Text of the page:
The Strength To Be
I heard the march of a Nation’s feet as Australia’s pride went by,
And my heart was thrilled with a stronger beat, and a glad tear dimmed each eye ;
For this was the dream of my younger days, my vision of strength to be,
And my soul-chords sang like a harp of praise, with an anthem brave and free !
As the Young Guard passed with a martial tread, that challenged the base and mean,
I cried “All Hail !” and I bared my head to Australia’s war machine.
And it seemed to me that the Nation’s soul rang forth in a major key —
“We have turned our face to a nobler goal ; we are marching, God, with Thee !”
Then planet and star and the farthest sun blazed out in an echoing hymn —
“Ye have turned your backs on the creeds fore-done, and the crutch-faithed gospels dim !
Ye have raised the flag of a nation just — ye have spurned with a strong man’s heel
This niddering crew with its feckless trust ! Ye have girded tempered steel !
Now this is the law of the ages all, that life for a land begins
When it grasps the steel at the danger call and turns from its faithless sins !
And this is the law of our Captain, God, that only the strong shall thrive —
In the days when the bolts are lightning-shod, ye shall save your land alive !”
Then the Nation’s voice, in a stronger key, pealed forth to the farthest star —
“We have turned our face to our destiny from the racecourse revel far !
We have gripped our Steel with a Strong Man’s trust in the work that is ours to do —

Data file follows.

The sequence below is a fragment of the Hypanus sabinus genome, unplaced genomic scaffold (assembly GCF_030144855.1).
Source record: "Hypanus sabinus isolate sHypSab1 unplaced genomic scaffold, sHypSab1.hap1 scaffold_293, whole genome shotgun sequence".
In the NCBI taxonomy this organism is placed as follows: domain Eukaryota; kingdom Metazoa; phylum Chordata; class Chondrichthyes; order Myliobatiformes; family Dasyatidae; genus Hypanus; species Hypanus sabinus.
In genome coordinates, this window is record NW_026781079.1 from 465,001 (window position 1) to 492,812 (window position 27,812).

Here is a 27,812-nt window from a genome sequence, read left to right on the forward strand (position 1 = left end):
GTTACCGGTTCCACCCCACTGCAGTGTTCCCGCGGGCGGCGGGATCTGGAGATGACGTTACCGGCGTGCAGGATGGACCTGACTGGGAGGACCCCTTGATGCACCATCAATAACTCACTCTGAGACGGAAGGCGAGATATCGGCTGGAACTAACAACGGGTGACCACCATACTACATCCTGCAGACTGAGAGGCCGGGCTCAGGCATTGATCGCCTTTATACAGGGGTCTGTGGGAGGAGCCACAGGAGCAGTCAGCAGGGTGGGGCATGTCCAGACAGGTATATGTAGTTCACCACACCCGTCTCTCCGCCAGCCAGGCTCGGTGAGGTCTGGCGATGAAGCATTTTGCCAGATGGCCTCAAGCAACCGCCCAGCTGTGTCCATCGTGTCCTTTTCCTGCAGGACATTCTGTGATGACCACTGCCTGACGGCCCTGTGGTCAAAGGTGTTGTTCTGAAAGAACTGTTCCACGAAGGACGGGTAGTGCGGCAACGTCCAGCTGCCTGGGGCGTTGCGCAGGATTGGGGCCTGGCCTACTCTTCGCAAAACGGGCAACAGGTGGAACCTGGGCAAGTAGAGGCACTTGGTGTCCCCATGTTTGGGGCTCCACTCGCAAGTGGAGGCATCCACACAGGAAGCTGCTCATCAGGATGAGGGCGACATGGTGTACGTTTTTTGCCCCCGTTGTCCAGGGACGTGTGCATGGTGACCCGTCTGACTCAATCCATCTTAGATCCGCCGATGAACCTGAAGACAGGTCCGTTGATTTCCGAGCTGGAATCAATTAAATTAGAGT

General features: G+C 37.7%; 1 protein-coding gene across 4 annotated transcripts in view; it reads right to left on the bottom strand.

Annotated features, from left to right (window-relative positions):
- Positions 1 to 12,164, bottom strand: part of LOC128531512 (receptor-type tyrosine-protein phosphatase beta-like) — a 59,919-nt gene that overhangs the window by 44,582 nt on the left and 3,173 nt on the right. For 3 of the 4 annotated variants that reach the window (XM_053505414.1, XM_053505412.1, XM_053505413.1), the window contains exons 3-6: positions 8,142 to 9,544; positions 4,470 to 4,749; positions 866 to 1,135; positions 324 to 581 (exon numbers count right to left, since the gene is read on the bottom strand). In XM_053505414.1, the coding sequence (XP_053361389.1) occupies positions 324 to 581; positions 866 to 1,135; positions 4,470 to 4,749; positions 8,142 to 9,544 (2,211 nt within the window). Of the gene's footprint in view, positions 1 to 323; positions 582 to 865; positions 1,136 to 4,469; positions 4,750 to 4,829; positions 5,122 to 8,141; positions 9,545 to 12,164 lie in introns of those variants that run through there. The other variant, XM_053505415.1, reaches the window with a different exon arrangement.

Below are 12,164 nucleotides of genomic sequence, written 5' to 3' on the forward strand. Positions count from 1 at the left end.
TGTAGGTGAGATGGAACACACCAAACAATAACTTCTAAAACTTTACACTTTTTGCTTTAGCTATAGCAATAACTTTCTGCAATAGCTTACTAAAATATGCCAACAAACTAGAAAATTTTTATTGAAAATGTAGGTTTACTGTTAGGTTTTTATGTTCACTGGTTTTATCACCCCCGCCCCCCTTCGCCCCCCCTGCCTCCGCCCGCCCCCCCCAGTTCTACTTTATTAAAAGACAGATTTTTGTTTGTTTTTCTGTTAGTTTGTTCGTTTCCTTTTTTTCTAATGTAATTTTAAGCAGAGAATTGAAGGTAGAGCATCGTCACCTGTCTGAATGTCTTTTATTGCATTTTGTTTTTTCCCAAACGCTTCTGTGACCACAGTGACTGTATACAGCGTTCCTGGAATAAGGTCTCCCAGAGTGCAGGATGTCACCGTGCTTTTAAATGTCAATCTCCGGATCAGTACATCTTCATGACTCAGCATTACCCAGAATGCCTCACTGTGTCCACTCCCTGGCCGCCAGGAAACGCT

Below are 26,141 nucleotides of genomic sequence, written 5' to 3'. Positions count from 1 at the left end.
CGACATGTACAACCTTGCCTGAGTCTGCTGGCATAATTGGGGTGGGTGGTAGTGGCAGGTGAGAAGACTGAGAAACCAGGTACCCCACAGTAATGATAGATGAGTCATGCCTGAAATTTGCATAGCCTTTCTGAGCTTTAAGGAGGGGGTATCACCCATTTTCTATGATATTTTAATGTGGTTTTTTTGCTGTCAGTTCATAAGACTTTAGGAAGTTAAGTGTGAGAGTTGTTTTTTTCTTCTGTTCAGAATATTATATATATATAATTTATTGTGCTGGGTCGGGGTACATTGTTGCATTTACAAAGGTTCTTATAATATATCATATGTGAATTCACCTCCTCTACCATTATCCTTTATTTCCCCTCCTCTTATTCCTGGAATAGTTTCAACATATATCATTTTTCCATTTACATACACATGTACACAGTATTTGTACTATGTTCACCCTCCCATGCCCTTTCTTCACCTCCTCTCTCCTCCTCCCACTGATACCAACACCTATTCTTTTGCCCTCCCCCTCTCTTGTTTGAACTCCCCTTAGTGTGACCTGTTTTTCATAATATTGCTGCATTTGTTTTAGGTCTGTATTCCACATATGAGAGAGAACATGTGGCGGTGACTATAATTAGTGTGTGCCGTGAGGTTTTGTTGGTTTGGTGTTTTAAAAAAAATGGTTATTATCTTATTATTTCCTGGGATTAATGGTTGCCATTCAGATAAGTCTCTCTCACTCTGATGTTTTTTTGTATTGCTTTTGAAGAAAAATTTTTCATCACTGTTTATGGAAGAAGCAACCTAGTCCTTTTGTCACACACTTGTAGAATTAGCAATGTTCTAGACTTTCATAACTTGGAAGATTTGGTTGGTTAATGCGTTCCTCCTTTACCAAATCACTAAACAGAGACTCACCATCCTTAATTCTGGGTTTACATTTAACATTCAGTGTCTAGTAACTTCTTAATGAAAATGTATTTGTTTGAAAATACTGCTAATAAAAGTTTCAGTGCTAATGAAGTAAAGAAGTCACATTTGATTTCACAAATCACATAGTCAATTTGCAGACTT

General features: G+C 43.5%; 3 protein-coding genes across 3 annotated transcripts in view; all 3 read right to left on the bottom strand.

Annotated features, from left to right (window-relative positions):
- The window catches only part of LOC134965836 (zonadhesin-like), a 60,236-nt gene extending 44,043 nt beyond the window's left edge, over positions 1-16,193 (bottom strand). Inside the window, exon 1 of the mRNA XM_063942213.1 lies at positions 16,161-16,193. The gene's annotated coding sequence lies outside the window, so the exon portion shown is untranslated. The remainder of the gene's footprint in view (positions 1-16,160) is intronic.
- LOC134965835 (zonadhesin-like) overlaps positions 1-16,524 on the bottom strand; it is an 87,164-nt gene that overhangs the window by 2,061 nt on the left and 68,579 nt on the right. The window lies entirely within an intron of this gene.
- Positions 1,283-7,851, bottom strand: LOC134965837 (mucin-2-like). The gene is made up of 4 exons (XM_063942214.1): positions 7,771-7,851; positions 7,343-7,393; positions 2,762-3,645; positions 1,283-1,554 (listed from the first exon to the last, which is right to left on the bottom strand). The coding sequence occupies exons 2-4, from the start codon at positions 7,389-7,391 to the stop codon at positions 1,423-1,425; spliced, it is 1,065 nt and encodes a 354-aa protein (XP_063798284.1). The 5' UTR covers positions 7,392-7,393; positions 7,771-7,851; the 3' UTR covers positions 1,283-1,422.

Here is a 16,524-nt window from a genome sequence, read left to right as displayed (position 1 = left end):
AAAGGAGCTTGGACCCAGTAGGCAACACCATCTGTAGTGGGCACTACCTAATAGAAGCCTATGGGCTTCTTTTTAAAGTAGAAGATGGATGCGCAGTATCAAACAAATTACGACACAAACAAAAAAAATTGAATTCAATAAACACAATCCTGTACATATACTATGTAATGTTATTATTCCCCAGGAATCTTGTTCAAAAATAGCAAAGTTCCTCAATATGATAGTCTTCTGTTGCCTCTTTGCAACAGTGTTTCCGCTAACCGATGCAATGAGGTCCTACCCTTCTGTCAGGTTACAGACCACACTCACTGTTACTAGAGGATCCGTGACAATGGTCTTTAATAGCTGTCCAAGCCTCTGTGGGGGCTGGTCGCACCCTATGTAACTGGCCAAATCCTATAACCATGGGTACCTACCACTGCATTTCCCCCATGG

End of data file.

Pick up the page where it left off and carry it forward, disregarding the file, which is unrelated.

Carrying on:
We have grasped our Task as a nation must, for the girding years be few.
We have wasted years of our grasping-time — with fingers slackened and slow,
We have toyed with life and its tasks sublime — hark now how the bugles blow !
For this is the proof of our stronger zeal, and trebled the proof shall be
When our shipyards clamour with turret and keel, and the rail joins sea with sea !”
From planet and star and the farthest sun came echoing forth “All hail !
And ye are the kith of the breed once spun from each English shire and dale !
Yea, ye are the kin of the pauper breed that whines at the name of steel.
Whilst our kinsmen cringe in the hour of need, ye are arming the Commonweal !
Lo, this is the law of the ages all, that the seed such Empires sow
Is reaped in tears when the bugles call and the brazen trumpets blow !
Yea, that is the law of our Captain, God — that only the Strong Lands thrive,
And only the weak shall kiss the rod and bow ’neath fetter and gyve !”
I heard the drums of Australia beat. As they echo around this sphere ;
I would weave a psalm of my faith complete that our crutch-faithed kin may hear !
I would hail my dream of the Younger Days, ere the Prodigal’s course was run,
Ere this land had turned from its husk-strewn ways (I, too, was a Prodigal Son !)
Shall the Young Guard pass with its martial tread, that challenges all things mean ? —
Shall England hearken ? — her faith is dead, and vain is her war-machine !
Has she turned her back on the noblest goal ? Is she marching, God, with Thee ?
I only know that MY Nation’s Soul is endowed with Thy Strength to Be !
Grant Hervey. Australians Yet and Other Verses, Thomas C. Lothian, Melbourne, 1913, pages 223-226
gyve = a U-shaped piece of metal secured with a metal pin or bolt across the opening, usually used to shackle the leg of a prisoner or slave
niddering = (archaic) coward, a wretch